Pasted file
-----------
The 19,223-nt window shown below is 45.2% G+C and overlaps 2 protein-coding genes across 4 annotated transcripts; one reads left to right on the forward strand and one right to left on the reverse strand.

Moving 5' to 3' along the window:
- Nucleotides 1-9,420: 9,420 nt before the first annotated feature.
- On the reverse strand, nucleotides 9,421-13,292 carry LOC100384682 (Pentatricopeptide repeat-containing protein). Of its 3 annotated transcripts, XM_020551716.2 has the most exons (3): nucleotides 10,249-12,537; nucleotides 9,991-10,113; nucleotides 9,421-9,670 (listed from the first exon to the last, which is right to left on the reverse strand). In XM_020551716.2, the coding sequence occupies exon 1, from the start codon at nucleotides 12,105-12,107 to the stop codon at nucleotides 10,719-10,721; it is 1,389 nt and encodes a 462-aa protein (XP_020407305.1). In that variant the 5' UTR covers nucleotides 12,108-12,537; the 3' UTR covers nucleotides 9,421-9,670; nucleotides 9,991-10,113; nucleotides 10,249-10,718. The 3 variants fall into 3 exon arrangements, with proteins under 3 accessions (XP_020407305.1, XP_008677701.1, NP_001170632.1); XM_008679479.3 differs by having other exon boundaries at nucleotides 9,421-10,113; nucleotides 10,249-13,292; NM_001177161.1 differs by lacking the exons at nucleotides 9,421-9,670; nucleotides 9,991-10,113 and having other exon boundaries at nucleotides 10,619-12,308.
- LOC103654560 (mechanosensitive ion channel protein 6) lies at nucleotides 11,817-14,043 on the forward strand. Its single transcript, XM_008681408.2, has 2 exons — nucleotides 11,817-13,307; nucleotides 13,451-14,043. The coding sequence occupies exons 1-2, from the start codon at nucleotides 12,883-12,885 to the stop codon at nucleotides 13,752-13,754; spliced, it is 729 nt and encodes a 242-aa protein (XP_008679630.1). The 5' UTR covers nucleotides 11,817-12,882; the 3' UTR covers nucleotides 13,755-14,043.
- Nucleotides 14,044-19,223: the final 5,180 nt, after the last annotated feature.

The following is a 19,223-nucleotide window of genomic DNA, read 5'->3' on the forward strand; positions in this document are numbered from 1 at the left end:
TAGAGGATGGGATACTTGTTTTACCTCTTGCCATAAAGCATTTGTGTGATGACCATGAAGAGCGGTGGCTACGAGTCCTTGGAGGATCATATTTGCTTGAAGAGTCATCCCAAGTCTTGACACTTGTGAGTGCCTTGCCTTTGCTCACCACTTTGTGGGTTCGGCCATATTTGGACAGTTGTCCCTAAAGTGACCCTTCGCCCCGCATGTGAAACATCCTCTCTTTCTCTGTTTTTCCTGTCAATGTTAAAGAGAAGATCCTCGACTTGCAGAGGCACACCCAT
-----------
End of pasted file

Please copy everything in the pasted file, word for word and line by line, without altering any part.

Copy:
The 19,223-nt window shown below is 45.2% G+C and overlaps 2 protein-coding genes across 4 annotated transcripts; one reads left to right on the forward strand and one right to left on the reverse strand.

Moving 5' to 3' along the window:
- Nucleotides 1-9,420: 9,420 nt before the first annotated feature.
- On the reverse strand, nucleotides 9,421-13,292 carry LOC100384682 (Pentatricopeptide repeat-containing protein). Of its 3 annotated transcripts, XM_020551716.2 has the most exons (3): nucleotides 10,249-12,537; nucleotides 9,991-10,113; nucleotides 9,421-9,670 (listed from the first exon to the last, which is right to left on the reverse strand). In XM_020551716.2, the coding sequence occupies exon 1, from the start codon at nucleotides 12,105-12,107 to the stop codon at nucleotides 10,719-10,721; it is 1,389 nt and encodes a 462-aa protein (XP_020407305.1). In that variant the 5' UTR covers nucleotides 12,108-12,537; the 3' UTR covers nucleotides 9,421-9,670; nucleotides 9,991-10,113; nucleotides 10,249-10,718. The 3 variants fall into 3 exon arrangements, with proteins under 3 accessions (XP_020407305.1, XP_008677701.1, NP_001170632.1); XM_008679479.3 differs by having other exon boundaries at nucleotides 9,421-10,113; nucleotides 10,249-13,292; NM_001177161.1 differs by lacking the exons at nucleotides 9,421-9,670; nucleotides 9,991-10,113 and having other exon boundaries at nucleotides 10,619-12,308.
- LOC103654560 (mechanosensitive ion channel protein 6) lies at nucleotides 11,817-14,043 on the forward strand. Its single transcript, XM_008681408.2, has 2 exons — nucleotides 11,817-13,307; nucleotides 13,451-14,043. The coding sequence occupies exons 1-2, from the start codon at nucleotides 12,883-12,885 to the stop codon at nucleotides 13,752-13,754; spliced, it is 729 nt and encodes a 242-aa protein (XP_008679630.1). The 5' UTR covers nucleotides 11,817-12,882; the 3' UTR covers nucleotides 13,755-14,043.
- Nucleotides 14,044-19,223: the final 5,180 nt, after the last annotated feature.

The following is a 19,223-nucleotide window of genomic DNA, read 5'->3' on the forward strand; positions in this document are numbered from 1 at the left end:
TAGAGGATGGGATACTTGTTTTACCTCTTGCCATAAAGCATTTGTGTGATGACCATGAAGAGCGGTGGCTACGAGTCCTTGGAGGATCATATTTGCTTGAAGAGTCATCCCAAGTCTTGACACTTGTGAGTGCCTTGCCTTTGCTCACCACTTTGTGGGTTCGGCCATATTTGGACAGTTGTCCCTAAAGTGACCCTTCGCCCCGCATGTGAAACATCCTCTCTTTCTCTGTTTTTCCTGTCAATGTTAAAGAGAAGATCCTCGACTTGCAGAGGCACACCCAT